Republicans in the U.S. House of Representatives are far from unified on many important policy issues. First and foremost among these issues is immigration, especially when it comes to creating a workable U.S. policy on a path to citizenship and the treatment of “Dreamers” under the DACA program. And according to the Associated Press, immigration issues are threatening to tear apart the Republican Party.
For many years, and since taking control of the House, Republican policies have been heavily influenced by the right-wing Freedom Caucus, which was formed from the old Tea Party. This group of about 30 hard-liners on immigration have fought hard against a path to citizenship and against the Deferred Action for Childhood Arrivals (DACA) program. And up to this point they have prevailed.
But as the GOP majority is held in the balance in this year’s midterm elections, the domination of the Freedom Caucus is now being threatened by about 30 Republican moderates in the House who want their party to liberalize its official positions and policies on immigration.
To say this is a highly-charged issue is an understatement. Many people believe that Donald Trump’s exploitation of the issue is what led to him being elected president. Many also believe that to keep Trump’s base of rabid anti-immigrant supporters fired up to support GOP candidates this fall, the party must hold firm against the moderates who want more open immigration laws.
But moderates don’t see it that way, and they have taken actions in the House that would force Speaker Paul Ryan to hold a vote that he may find embarrassing and that would outrage GOP conservatives. They have launched a petition drive that would force House votes on four immigration bills, and they say they have 23 Republicans willing to support their efforts. They only need two more for their initiative to be successful.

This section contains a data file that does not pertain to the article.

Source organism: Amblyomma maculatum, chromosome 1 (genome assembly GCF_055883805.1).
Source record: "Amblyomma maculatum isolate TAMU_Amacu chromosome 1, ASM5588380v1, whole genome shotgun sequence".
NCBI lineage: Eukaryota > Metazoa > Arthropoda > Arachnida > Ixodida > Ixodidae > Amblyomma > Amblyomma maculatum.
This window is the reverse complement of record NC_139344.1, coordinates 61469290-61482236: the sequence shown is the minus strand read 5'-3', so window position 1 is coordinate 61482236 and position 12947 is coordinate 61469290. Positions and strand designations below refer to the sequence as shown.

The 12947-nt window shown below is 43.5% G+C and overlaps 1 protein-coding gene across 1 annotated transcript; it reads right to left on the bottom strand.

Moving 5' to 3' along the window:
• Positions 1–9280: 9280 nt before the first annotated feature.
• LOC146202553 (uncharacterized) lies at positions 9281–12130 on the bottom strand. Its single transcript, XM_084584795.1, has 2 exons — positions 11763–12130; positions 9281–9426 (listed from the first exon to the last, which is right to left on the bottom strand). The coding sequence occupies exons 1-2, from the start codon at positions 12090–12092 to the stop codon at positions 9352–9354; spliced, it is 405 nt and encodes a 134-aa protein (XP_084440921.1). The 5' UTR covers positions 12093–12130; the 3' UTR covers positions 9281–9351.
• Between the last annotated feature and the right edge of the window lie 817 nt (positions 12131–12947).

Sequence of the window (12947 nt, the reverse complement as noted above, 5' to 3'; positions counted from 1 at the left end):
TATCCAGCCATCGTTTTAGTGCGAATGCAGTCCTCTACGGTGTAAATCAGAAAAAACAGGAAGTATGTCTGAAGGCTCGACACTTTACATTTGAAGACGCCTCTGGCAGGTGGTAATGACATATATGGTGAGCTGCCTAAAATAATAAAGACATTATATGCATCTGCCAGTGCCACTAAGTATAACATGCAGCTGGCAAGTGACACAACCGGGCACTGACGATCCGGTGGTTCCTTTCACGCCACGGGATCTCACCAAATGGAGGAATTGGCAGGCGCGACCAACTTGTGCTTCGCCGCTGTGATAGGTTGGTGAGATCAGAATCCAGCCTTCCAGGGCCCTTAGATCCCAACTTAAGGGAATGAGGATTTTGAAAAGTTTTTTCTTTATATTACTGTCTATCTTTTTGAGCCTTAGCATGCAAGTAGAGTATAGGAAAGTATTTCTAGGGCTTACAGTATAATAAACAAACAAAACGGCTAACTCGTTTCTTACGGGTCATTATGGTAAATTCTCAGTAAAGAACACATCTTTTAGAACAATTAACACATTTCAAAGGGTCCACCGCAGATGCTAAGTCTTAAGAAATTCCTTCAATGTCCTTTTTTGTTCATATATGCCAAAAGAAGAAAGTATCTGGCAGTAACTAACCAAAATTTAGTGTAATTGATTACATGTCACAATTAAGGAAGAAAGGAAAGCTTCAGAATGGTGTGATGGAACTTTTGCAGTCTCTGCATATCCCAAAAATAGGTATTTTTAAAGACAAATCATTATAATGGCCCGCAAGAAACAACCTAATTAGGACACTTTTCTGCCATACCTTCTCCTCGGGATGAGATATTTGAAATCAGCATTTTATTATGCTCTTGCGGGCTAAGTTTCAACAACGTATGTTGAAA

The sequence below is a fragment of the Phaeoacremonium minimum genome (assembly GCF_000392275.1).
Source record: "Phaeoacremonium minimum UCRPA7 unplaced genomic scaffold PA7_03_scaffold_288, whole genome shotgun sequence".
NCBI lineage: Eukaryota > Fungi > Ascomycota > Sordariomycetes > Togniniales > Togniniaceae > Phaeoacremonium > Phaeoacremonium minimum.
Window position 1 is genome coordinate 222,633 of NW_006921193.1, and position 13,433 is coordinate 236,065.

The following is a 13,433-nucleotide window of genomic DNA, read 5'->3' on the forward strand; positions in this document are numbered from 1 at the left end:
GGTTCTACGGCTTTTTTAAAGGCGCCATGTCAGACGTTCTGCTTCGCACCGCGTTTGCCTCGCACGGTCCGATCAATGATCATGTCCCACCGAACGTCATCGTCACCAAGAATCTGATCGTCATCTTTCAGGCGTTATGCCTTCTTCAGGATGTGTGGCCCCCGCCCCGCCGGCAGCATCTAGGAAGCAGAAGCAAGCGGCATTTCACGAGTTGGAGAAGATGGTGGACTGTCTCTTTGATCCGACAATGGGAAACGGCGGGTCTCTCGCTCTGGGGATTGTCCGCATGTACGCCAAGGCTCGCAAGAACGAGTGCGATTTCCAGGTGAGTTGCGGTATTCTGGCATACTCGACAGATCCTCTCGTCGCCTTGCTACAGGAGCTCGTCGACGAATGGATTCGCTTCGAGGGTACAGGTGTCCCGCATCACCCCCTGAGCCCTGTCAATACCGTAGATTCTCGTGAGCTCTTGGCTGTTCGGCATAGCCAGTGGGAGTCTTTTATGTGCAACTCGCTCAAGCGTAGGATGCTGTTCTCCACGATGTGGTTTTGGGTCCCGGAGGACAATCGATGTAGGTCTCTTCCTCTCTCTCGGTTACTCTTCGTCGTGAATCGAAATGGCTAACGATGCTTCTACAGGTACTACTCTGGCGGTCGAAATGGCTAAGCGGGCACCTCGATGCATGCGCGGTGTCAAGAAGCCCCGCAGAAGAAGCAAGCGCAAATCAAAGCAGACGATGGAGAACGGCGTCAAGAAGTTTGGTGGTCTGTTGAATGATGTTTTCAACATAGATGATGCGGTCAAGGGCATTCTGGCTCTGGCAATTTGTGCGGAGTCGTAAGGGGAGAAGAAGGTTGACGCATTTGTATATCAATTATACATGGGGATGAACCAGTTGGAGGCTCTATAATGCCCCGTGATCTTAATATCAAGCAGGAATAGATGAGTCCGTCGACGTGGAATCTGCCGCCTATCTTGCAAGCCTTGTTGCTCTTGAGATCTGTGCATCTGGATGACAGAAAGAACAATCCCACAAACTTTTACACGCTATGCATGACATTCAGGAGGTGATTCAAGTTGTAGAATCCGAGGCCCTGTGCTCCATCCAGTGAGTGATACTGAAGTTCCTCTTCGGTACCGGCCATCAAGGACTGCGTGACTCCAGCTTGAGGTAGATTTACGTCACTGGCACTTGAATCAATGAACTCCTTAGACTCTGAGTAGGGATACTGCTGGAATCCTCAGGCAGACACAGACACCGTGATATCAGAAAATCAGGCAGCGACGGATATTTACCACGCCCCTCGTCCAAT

Of the 23 Republicans who have signed the “centrist” petition, nine of them represent districts with Hispanic populations exceeding the 18 percent national average. And Hillary Clinton carried 12 of their districts in 2016, while several of them are from moderate-leaning suburbs of major cities where the electorate is turning more liberal.
The problem that many in the GOP leadership see is that they don’t want a vote that will highlight the lack of unity in their caucus, and upset the right-wingers.
The problem that moderates see is that the conservative positions may cause them to lose their seats in November, giving Democrats control of the House.
One moderate, Rep. Mike Coffman of Colorado, said he has been waiting 18 months for Paul Ryan to make good on his promises that the immigration issue would be addressed.
“He was always telling me, ‘It will happen, it will happen.’ I never saw it happen,” Coffman said. “One cannot argue that those of us who signed onto this discharge petition didn’t give leadership time.”
Republicans know that opinion polls show the vast majority of Americans are in favor of protecting Dreamers from deportation, and the majority of moderates in the GOP caucus represent districts that are heavily Hispanic. The centrists favor legislation that would protect hundreds of thousands of these young people who were brought to the U.S. illegally as children. Nearly 70% of Americans are in favor of protecting them from being deported by Trump.
Ryan said he is negotiating with the centrists, and there will be roll calls this summer on the immigration proposals. It is doubtful, however, that the House GOP will come up with a bill that will please conservatives, pass the more moderate U.S. Senate, and then be signed into law by President Trump.
All in all, the immigration issue is a thorn in the side of the entire Republican Party, not just Paul Ryan. Moderates think their actions will save their seats from the Blue Wave coming in November, but only time will tell, and it is doubtful that they will be successful.
I am a lifelong Democrat with a passion for social justice and progressive issues. I have degrees in writing, economics and law from the University of Iowa.
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